In other Ice & Fire-related news, I just realized that a decade+ long dream is coming true: A Game of
Thrones action figures! I've been wanting those for a while. Slightly (but only slightly) disappointed that the figures bear the likenesses of the television show versions of the characters, it was about time. Of course, for now the choice of characters is limited, but in time maybe we'll get some less famous characters in action figure format. Still, I'm looking forward to having Daenerys standing on the office desk reminding me, when I procrastinate, to get busy or Dracarys! 

And later, hopefully, I will be able to add some of my favorite characters - Ser Jaime Lannister, Roose Bolton, and of course the ever delightful Janos Slynt.

Man they announced this back in July 2013, and now I know. That deluxe Daenerys figure does look impressive, though. The Jon Snow figure I'm not all that interested in, but I see that there are several more figures slated for release next month: Khal Drogo, Ned Stark, Tyrion Lannister and a terribly expensive Arya Stark statue. Of these, only Ned's figure looks like a figure I'd like to have on a shelf (but he does have a very shelf-ish pose); I think it's weird they aren't producing the figures to scale with each other (Tyrion will be just as tall as Ned, unless I'm mistaken). Peter Dinklage is a fantastic actor but he just doesn't look like Tyrion; Khal Drogo, too, I find not bearing enough resemblance to the book character; and I would never shell out so much money for an Arya Stark figure. It's a small girl with a knife. Now, a statue of Ser Gregor Clegane in full armor, that would be interesting to me personally; or Melisandre, striking a spell-slinging pose. Maybe Jaime, complete with hand-on-a-string around his neck. Could be cool. Or the direwolves. Oh well, I suppose that statue will sell out fast enough.

Soon, Game of Thrones: Season 3 will be released on DVD and Bluray (and maybe it has already released where you live, I think we're getting it a little later here in the North). I've been avoiding the teasers featuring some of the bonus material because I want to save it for the day I can actually enjoy the actual discs, but I am looking forward to this as well.

Monday, February 10, 2014

Waiting for Winter on Thursday

From The Tower of the Hand:

New eBook and Exclusive Hymn for Spring Essay

What to do while waiting for George R.R. Martin's The Winds of Winter to ship?

Easy - re-read all the older books.

That's what blogger, author, and teacher Remy J. Verhoeve has done, going through his tenth read-through of A Clash of Kings and documenting every observation and every insight - and every quip regarding King Kong - he has along the way. Remy parses through the giant, 900-page text essentially paragraph by paragraph, indexing every instance of foreshadowing, deconstructing every character beat, and cataloging every question that has yet, even 16 years later, to be answered.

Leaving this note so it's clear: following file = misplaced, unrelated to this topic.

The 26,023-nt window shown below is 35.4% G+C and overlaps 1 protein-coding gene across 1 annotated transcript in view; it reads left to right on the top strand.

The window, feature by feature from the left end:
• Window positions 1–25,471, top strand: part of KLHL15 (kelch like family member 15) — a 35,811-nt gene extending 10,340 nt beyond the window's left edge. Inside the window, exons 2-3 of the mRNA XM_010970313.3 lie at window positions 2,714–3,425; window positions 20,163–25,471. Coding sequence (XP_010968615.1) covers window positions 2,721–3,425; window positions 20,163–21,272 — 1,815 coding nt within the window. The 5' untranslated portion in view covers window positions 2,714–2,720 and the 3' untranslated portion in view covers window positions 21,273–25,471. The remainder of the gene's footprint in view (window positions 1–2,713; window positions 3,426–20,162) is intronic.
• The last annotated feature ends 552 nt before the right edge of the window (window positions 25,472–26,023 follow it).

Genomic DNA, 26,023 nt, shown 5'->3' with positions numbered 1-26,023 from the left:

And perhaps of even more value to breathless fantasy and sci-fi fans waiting for that next jolt of narrative ecstasy is Remy's near-constant stream of comparisons to and recommendations of other genre work. Having read - and re-read - a whole plethora of novels and novellas, standalones and epic series, Remy is a veritable treasure trove of nerdy cross-references and back-catalogues, ensuring that your nightstand will have a book on it for months to come.

But this isn't just the most thorough deconstruction of Clash of Kings you'll ever read - it's also a nostalgic trip down memory lane to a time when HBO's Game of Thrones was just beginning and A Dance with Dragons, the most recent release in the series, was about to come out. Even going to the extent of re-watching the same episode three times in a row, Remy will help you relive the majesty and wonder that was Thrones's first season - and the trepidation over whether the second season could pull it off again.

At this rate, Winter truly can last for several (more) years.

Come along with Remy as he:
Reconsiders the characters of Cersei and Stannis in light of their character development in the most recent books (even comparing Stannis to Satan in a literary sense)
Explores George Martin's "writing tricks" that make his books must-reads, including one of the golden rules of dialogue
Forces you to completely rethink the psychology and personality of Tyrion Lannister
Explains what the best music to listen to is while reading
Initially rejects A Dance with Dragons and then slowly comes around to embracing it within the overarching narrative
Defends Martin's brutality - and reconsiders its scope and effect
Investigates the psychological reason why people read - and obsess over - fantasy literature, film, and videogames
Makes some of the most out-there theories you can possibly think of, such as the Arya Black Swan Theory - which will have you picking up the book instantly to re-read those chapters

And, best of all, the next full-length sample of the anticipated anthology book Tower of the Hand: A Hymn for Spring is included. Entitled "The Patriarchs of Westeros: Examining the toll the great lords exact from their families, their smallfolk, and from progress," and written by TOTH's very own Stefan Sasse, the essay can only be found in this release.

Waiting for Winter: Re-Reading A Clash of Kings, Part I releases on Thursday, February 13, for $3.99, exclusively at Amazon.